As indicated earlier, there is a tentative procedure that is often followed while shaving a surgical site. Briefly, the area is washed using a mild soap to prevent any incidences of infection should the razor prick the patient accidentally. Its then rinsed thoroughly using warm water; the area to be shaved is then covered with a layer of shaving gel or cream; A new sterile razor is then used to shave; shaving is conducted in the direction of the hair growth; to prevent clogging, the razor is rinsed with running water after every stroke; after shaving, the shaving cream or gel is washed off using warm water and a wash cloth (Phillips, 2004). The procedure is conducted this way to ensure that surgical site infections (SSIs) are prevented as much as possible. Bacteria such as Staphylococcus aureus are often present on the skin thus washing of the skin with mild soap is intended to remove the bacteria from the patient’s skin prior to shaving (Kaya, Yetim, Dervisoglu, Sunbul, & Bek, 2006 ). The shaving gel or cream is applied to ensure that the skin structure is least interfered with. Breaking of the skin during shaving also provides a pathway for the entrance of disease causing bacteria and other unusual species such as Moraxella osloensis and Serratia marcescens. A new sterile razor is used to prevent the transfer of infection causing microorganisms (Kjonniksen, Marit, & Sondenaa, 2002).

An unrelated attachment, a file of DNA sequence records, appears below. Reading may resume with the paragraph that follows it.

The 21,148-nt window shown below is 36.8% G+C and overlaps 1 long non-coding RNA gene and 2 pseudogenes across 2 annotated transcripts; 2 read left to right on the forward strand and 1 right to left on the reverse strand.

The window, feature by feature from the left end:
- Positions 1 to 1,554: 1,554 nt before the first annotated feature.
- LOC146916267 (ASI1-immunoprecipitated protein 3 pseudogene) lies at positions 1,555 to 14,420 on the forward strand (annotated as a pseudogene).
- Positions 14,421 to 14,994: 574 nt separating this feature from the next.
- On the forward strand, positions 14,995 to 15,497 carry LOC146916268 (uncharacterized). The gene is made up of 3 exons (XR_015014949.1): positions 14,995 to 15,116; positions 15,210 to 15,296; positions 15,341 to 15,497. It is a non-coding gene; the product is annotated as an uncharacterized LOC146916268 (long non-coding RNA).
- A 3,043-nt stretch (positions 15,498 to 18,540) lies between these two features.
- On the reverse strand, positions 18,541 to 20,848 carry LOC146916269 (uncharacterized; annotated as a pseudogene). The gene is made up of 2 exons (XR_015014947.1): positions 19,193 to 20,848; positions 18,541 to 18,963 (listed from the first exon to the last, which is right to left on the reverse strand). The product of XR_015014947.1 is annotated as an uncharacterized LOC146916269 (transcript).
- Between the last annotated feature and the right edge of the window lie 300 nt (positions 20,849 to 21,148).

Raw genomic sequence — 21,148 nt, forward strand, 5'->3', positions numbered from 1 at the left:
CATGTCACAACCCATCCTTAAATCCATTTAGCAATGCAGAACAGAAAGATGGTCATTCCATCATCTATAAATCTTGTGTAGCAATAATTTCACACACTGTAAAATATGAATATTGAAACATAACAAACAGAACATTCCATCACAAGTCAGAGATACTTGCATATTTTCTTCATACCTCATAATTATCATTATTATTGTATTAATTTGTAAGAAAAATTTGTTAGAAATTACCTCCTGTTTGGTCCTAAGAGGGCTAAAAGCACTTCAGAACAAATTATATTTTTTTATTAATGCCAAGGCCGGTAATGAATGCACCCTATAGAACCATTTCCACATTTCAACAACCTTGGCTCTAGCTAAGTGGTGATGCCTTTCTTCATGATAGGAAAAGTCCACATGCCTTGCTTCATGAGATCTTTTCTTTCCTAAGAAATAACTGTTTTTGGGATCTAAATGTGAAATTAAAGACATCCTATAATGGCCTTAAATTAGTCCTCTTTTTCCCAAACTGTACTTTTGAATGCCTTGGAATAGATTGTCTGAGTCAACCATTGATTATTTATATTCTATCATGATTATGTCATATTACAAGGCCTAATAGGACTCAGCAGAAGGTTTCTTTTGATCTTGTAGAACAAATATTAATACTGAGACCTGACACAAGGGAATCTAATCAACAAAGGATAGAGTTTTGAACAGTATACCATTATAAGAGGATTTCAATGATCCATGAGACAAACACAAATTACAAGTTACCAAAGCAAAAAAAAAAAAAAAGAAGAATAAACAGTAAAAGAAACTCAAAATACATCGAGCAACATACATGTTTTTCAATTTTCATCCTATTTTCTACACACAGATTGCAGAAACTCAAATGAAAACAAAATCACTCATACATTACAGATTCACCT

Hair removal at the surgical site was primarily intended to reduce postoperative infections. However, recent research indicates that shaving may actually be accounting for most of the postoperative infections. Shaving has been identified to result into increased incidences of SSIs in comparison with other techniques of hair removal. To counter this, shaving should be conducted as close as possible to the surgical procedure or should not be done all together.
Comparative studies carried out recently have associated hair removal with increased incidences of infection. Thus it’s even recommended that hair should not be removed unless it will interfere with the surgical process (Kaya, Yetim, Dervisoglu, Sunbul, & Bek, 2006 ). Some neurosurgeries have been carried out with hair in place and this has not increased the incidences of SSIs. Hair removal by shaving is the least recommended method. This is due to the fact that shaving is likely to result in “small cuts or abrasions that are associated with increased surgical site infections compared to other techniques such as depilatory cream or clipping” (Pfiedler ENTERPRISES , 2009, p. 10 ). In response to these findings, it’s now recommended that whenever possible, the hair should be left in place or braided away from the surgical site. If hair removal must be done then it should be done not more than 2 hours before the surgery. In this case the hair that will significantly interfere with the surgical process should be removed. Hair removal should be done using an electric or battery operated electric clipper (Phillips, 2004). Research findings from several comparative studies have shown that clipping of hair results in fewer incidences of SSIs. The clipping should be done outside the operating room to minimize contamination of the sterile room. Depilatory cream may also be used for hair removal but it should be done after appropriate skin tests have been carried out. Furthermore, the depilatory creams are more expensive compared to clipping or shaving.